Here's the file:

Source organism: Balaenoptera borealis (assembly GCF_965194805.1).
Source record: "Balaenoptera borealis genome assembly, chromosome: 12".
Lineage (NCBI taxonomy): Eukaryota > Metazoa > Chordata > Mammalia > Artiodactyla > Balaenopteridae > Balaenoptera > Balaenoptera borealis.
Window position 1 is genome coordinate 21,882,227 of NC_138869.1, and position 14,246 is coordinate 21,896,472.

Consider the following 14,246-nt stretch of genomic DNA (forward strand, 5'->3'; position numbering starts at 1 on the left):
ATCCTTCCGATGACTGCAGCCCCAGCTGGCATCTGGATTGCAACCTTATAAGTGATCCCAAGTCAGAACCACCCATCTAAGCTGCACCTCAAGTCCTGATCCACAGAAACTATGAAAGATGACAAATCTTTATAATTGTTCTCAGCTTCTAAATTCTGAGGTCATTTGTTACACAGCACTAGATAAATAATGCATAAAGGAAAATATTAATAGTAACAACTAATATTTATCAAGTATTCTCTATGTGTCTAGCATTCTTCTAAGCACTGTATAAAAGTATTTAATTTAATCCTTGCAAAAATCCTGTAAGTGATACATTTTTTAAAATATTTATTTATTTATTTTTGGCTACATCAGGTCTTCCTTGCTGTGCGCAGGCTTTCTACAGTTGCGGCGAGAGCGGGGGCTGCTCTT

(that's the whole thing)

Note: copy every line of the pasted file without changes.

Source organism: Balaenoptera borealis (assembly GCF_965194805.1).
Source record: "Balaenoptera borealis genome assembly, chromosome: 12".
Lineage (NCBI taxonomy): Eukaryota > Metazoa > Chordata > Mammalia > Artiodactyla > Balaenopteridae > Balaenoptera > Balaenoptera borealis.
Window position 1 is genome coordinate 21,882,227 of NC_138869.1, and position 14,246 is coordinate 21,896,472.

Consider the following 14,246-nt stretch of genomic DNA (forward strand, 5'->3'; position numbering starts at 1 on the left):
ATCCTTCCGATGACTGCAGCCCCAGCTGGCATCTGGATTGCAACCTTATAAGTGATCCCAAGTCAGAACCACCCATCTAAGCTGCACCTCAAGTCCTGATCCACAGAAACTATGAAAGATGACAAATCTTTATAATTGTTCTCAGCTTCTAAATTCTGAGGTCATTTGTTACACAGCACTAGATAAATAATGCATAAAGGAAAATATTAATAGTAACAACTAATATTTATCAAGTATTCTCTATGTGTCTAGCATTCTTCTAAGCACTGTATAAAAGTATTTAATTTAATCCTTGCAAAAATCCTGTAAGTGATACATTTTTTAAAATATTTATTTATTTATTTTTGGCTACATCAGGTCTTCCTTGCTGTGCGCAGGCTTTCTACAGTTGCGGCGAGAGCGGGGGCTGCTCTT